When results of the Clarity AD phase 3 clinical trial were published online in the New England Journal of Medicine in late November, the implications weren’t entirely clear, despite the “clarity” in the trial’s name. The double-blind, randomized study evaluated intravenous lecanemab (10 mg/kg of body weight every two weeks) versus placebo in 1,795 participants with symptoms of early Alzheimer’s disease (AD) and evidence of amyloid in cerebrospinal fluid or on PET. Lecanemab is a humanized monoclonal antibody targeting amyloid beta protein.
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At 18 months, the lecanemab cohort had less progression of clinical dementia than the control group, meeting the primary endpoint as measured by the Clinical Dementia Rating Sum of Boxes (CDR-SB) score. The difference between the groups in mean dementia progression was 0.45 points on the 18-point scale (P < 0.001). All key secondary endpoints that assessed cognition and function were also met, showing moderate but statistically significant reduction in decline in the intervention group compared with placebo.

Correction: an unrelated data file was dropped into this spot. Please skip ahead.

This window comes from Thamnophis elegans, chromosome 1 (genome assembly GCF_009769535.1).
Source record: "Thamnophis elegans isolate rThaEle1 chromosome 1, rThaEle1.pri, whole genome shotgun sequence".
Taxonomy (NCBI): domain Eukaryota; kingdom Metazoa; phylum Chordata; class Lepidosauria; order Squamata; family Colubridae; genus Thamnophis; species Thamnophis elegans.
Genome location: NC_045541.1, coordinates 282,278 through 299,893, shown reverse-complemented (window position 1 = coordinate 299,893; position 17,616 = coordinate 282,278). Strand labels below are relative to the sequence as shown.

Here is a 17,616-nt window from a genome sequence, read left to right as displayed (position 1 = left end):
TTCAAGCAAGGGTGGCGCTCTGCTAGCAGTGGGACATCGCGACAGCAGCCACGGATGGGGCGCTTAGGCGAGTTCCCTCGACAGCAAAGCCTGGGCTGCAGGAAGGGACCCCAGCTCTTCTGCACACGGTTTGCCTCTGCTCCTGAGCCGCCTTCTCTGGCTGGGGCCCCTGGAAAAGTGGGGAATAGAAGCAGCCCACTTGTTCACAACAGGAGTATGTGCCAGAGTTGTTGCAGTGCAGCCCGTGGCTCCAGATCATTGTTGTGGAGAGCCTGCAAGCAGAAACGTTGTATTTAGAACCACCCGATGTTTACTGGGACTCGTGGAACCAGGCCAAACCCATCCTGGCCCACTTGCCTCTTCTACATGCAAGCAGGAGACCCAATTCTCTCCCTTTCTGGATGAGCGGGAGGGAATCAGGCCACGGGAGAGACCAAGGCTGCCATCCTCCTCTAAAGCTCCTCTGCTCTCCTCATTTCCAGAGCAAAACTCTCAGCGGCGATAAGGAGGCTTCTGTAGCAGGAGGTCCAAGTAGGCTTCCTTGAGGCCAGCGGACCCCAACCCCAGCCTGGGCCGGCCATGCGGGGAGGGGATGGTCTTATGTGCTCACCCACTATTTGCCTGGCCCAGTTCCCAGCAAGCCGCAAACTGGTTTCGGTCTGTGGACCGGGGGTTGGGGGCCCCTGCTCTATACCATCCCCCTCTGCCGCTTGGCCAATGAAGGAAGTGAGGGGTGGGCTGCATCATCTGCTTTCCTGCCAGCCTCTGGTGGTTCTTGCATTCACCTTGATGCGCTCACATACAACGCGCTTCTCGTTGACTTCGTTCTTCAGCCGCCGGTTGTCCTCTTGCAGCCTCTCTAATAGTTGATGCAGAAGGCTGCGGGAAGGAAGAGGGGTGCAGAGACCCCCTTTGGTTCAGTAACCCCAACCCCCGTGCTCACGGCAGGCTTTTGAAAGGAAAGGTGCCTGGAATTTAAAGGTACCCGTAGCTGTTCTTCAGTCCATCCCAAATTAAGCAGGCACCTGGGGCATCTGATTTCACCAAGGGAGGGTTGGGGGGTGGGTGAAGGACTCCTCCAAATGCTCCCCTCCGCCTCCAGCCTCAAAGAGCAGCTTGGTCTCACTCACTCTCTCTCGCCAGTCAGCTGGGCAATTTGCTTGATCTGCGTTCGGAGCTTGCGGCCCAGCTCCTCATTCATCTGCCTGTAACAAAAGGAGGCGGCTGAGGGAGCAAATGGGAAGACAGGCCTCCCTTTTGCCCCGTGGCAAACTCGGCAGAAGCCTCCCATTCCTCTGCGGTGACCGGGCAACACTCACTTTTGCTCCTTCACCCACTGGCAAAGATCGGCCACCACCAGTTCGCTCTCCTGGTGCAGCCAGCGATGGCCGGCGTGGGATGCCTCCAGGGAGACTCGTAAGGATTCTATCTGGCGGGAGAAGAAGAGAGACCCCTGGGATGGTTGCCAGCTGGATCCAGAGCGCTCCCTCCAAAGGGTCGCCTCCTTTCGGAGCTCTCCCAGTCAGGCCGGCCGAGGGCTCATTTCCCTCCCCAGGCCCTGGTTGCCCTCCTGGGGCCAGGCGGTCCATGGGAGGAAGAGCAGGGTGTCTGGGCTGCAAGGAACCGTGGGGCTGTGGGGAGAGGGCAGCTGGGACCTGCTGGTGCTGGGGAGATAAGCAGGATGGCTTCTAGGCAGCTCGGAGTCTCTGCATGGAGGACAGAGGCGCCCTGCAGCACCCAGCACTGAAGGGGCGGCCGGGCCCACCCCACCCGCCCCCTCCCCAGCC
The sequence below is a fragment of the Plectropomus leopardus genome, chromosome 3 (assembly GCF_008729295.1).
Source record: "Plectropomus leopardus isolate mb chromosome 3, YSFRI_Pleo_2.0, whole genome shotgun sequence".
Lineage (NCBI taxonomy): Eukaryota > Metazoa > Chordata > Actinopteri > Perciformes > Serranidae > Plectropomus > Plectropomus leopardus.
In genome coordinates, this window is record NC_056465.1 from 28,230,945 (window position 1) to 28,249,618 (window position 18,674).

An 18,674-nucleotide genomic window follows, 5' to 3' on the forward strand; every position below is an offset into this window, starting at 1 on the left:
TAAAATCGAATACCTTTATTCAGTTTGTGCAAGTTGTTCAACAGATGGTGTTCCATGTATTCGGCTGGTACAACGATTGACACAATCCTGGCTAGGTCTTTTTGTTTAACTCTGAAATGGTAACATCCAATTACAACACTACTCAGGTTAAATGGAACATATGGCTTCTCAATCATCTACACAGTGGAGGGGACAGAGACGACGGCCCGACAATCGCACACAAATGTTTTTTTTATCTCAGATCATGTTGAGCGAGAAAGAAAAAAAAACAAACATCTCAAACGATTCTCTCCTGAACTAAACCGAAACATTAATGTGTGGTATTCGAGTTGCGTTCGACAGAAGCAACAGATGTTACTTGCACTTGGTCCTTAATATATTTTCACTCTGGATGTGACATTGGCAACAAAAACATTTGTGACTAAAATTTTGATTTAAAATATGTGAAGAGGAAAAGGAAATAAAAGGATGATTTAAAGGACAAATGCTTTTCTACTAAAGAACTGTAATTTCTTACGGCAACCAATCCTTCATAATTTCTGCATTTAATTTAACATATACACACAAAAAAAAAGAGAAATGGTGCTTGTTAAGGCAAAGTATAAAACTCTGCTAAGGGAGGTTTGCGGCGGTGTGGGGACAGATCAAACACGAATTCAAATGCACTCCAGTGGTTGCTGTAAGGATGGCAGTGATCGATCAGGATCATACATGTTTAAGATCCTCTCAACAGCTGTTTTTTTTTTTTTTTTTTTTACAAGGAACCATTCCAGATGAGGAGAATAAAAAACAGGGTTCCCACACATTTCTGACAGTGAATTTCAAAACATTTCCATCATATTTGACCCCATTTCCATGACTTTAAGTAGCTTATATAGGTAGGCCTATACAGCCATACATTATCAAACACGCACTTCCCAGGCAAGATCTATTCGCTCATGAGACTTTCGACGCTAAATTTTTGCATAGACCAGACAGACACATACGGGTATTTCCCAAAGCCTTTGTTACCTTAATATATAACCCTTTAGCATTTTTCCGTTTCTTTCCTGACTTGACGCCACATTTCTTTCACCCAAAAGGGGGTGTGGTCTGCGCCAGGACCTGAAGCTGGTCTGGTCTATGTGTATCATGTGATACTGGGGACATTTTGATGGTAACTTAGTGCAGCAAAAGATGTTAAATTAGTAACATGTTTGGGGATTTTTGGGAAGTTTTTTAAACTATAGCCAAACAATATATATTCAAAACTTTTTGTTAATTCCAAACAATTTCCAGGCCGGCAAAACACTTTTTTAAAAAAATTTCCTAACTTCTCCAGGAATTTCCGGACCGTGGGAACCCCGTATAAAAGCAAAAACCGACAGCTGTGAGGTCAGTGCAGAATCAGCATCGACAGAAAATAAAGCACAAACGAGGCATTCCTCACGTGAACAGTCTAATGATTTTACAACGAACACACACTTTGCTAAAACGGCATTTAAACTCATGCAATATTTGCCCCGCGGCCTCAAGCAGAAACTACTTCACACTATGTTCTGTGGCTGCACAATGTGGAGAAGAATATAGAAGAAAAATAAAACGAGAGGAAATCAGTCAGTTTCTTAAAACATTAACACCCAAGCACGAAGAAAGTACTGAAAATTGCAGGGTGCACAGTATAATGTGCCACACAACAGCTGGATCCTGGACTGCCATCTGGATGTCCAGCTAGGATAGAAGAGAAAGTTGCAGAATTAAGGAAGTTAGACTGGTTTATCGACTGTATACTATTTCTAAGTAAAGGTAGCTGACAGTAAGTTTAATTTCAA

Brain amyloid burden was evaluated by PET at baseline and 18 months in a substudy of 698 participants: the intervention group had a mean decrease of 55.48 centiloids versus an increase of 3.64 centiloids in the placebo group (P < 0.001).
Were the improvements seen with lecanemab clinically significant? How big of an issue was safety? And are researchers still on the right track by targeting amyloid for AD?
To gain some insight into these questions, Consult QD checked in with neurogeriatrician Babak Tousi, MD, who leads the clinical trials programs at Cleveland Clinic Lou Ruvo Center for Brain Health in Cleveland, and Charles Bernick, MD, Associate Medical Director of Cleveland Clinic Lou Ruvo Center for Brain Health in Las Vegas. Both sites participated in the Clarity AD trial.
Q: What do you make of Clarity AD’s findings? How meaningful is a 0.45-point difference in the primary endpoint?
Dr. Tousi: I’m not sure that’s the best way to look at it. Lecanemab clearly did what it was designed to do — it removed amyloid plaque. The results demonstrated all the downstream effects we hoped would happen in terms of reduction of biomarkers and less clinical decline on several functional and cognitive measures. So this difference will likely translate to a longer period of independent living for patients.